Church-going is not fashionable in Britain.The strange thing is everybody has a set of opinions about worship which will pour out in conversation as soon as you turn the tap. ‘You don’t have to go to church to worship you know’, and everyone seems to nod approval at that, as if it were the whole truth. ‘I can worship God in the open air on a Sunday’, say millions of folk who are never asked ‘Yes, you can – but do you?’. ‘Well, there are too many hypocrites in church’ say millions, and thereby implying ‘of whom I am not one’. ‘Thank God I’m not like some people I could mention’, is about as valid a thought as ‘I’m an atheist, thank God’. ‘Oh I’m not so positive as that’, says another, ‘I’m an agnostic’. ‘What’s an agnostic? ‘Someone who believes that nothing can be known for sure’. When asked ‘Are you sure of that?’, there is no blush to accompany the reply ‘Course I’m sure. I need proof’.
Well, for one thing, Jesus of Nazareth said that worship is for God, not for us. It’s not what God gets out of it, but what he longs to give us, when we open up, forget about ourselves, and do what all true worship is meant to do – to enthrone God. When we do, we are connected to the main supply of living, sometimes described as ‘living water’. “… but whoever drinks the water I give him will never thirst. indeed, the water I give him will become in him a spring of water welling up to eternal life.” John 4:14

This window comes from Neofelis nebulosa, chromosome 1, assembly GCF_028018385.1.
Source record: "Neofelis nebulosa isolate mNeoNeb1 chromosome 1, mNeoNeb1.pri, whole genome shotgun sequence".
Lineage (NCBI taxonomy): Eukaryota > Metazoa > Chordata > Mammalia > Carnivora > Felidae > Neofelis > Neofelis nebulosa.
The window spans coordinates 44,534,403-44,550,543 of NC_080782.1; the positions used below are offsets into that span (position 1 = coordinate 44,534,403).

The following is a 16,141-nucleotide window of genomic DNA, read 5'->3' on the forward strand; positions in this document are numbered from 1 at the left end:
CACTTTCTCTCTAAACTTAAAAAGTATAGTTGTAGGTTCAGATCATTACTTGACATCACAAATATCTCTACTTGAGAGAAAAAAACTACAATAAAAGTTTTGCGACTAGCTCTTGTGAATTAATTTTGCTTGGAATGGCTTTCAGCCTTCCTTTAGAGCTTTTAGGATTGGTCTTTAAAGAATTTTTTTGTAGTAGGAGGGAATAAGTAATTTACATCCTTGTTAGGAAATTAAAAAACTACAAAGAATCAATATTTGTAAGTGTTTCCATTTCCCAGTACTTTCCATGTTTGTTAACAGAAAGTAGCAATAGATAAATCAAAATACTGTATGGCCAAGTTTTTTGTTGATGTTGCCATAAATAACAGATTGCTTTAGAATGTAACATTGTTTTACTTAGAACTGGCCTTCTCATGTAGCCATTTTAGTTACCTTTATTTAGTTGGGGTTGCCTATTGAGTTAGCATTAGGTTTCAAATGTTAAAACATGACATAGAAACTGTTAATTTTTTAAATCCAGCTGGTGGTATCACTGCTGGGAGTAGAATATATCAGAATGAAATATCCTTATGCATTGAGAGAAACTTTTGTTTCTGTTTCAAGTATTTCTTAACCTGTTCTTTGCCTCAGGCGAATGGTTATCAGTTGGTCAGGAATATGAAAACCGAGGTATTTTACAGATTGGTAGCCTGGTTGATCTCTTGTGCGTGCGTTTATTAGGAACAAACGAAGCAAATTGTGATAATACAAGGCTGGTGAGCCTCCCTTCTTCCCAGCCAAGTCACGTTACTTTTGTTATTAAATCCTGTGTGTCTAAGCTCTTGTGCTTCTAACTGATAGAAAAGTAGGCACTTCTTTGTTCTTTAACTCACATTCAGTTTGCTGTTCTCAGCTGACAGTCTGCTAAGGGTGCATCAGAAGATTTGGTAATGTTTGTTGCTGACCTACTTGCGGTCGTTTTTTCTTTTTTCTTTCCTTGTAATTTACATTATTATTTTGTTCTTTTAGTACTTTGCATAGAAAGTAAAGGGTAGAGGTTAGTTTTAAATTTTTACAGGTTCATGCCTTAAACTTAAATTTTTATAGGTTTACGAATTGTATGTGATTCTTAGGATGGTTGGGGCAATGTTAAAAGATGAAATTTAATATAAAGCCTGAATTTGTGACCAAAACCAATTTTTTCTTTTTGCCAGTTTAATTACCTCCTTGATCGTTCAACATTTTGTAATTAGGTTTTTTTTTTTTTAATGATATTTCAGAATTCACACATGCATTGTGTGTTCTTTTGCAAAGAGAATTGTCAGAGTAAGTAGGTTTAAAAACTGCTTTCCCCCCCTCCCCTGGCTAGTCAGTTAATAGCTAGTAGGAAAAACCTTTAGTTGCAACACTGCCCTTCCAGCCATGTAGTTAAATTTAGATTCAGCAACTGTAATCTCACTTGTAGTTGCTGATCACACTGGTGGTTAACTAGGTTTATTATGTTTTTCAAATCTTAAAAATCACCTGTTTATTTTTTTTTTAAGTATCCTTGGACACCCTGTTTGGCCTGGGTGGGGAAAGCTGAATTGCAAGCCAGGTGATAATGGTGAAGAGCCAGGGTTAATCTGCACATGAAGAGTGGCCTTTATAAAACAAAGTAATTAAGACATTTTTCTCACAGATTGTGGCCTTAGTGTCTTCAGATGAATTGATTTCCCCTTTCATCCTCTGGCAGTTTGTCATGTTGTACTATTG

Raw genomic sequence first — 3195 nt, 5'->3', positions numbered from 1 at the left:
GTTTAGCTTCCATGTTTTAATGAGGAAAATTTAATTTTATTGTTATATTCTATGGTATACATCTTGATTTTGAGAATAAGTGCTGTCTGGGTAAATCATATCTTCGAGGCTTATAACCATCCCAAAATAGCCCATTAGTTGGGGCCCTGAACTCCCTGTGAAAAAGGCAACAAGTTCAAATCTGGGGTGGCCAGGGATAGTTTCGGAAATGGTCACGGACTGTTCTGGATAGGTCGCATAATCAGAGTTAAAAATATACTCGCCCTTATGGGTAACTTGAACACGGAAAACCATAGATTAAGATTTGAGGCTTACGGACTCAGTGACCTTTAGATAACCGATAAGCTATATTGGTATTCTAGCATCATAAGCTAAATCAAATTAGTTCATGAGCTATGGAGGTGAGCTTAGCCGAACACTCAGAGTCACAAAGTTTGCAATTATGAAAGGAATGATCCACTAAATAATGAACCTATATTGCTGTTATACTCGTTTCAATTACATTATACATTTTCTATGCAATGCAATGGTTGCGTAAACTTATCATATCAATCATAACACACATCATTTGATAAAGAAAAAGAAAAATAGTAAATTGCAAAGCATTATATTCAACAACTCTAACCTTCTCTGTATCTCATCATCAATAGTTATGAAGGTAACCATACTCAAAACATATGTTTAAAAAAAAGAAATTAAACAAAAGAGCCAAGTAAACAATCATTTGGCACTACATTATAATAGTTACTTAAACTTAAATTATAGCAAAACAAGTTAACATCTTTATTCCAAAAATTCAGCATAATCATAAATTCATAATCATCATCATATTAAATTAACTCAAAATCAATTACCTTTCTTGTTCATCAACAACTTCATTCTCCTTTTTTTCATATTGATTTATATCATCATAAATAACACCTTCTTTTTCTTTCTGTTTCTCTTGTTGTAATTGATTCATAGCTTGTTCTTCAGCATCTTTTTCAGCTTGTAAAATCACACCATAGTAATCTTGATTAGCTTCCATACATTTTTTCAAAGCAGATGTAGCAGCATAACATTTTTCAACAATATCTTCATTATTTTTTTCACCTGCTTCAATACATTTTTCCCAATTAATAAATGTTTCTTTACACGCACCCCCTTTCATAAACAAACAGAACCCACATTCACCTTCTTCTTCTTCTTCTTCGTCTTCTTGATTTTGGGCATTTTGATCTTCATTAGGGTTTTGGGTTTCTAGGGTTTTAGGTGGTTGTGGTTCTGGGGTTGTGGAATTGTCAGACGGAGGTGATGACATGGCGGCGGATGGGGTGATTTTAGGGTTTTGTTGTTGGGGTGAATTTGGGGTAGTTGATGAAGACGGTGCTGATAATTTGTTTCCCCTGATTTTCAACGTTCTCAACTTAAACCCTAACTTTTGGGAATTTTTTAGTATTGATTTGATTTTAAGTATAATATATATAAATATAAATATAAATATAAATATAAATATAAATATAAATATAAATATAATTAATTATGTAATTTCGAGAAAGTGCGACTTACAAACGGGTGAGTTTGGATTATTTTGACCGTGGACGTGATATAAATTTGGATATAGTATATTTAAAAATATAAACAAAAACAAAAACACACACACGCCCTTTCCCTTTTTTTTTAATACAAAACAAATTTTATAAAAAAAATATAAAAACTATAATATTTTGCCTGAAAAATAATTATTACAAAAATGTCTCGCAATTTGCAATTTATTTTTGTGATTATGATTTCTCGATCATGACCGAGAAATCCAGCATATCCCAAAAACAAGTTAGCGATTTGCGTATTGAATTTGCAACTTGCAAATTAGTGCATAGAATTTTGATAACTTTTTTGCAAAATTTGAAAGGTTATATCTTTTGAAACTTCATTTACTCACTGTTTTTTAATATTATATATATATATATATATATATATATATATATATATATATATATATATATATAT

A Prayer: As a deer pants for springs of water, so my soul longs for you, O Lord.
Now read, as one psalm of three stanzas (as it is in the original), Psalms 42 and 43, each stanza ending in ‘My Saviour and my God’.
‘Next year in Jerusalem’ – is a wish, a prayer, a resolution and a longing, spoken by millions of Jewish folk for the best part of 3,000 years. I have been at the Waiting Wall in Jerusalem during Passover, a number of times, and to this day the very place exudes an electric atmosphere. It is like the heaviness before a summer storm.
When Jesus of Nazareth was a boy of twelve years old, his parents took him with them on their annual pilgrimage to Jerusalem. At that age boys were made ‘Sons of the Temple’. After the festival, the company of friends and relations returned to Nazareth, but after going north for a whole day, they discovered that Jesus was missing. After a frantic search they turned back to Jerusalem. It took three days before they found him – and by then they were worried sick. It is a terrifying ordeal to lose a child. Normally it is even more terrifying to be a child who is lost. They finally found him in the Great Temple, listening to the nation’s wisest teachers, and asking them questions. [Oh, I wonder what he asked them - wouldn't you love to know?]
The account in Luke’s Gospel Chapter 2 tells us that everyone was amazed at his understanding and his answers. His parents were relieved and cross – ‘We have been out of our minds. Why have you done this to us? We’ve been looking for you everywhere.’ “Why”, said the boy Jesus, “Didn’t you know I’d be in my father’s house?”
Of course they didn’t understand, but as they went back the 80 odd miles north, his mother stored it, with all the other things about him, in her heart.
Today, what questions would you want to ask of the world’s wisest men?
Get wisdom, get understanding; do not forget my words or swerve from them.Do not forsake wisdom, and she will protect you, love her, and she will watch over you. Proverbs 4: 5-7
A Prayer: Lord, to reverence you is the beginning of all wisdom. Put into my heart a holy fear of you so that there is nothing else to fear.
Now read Luke 2: 21-52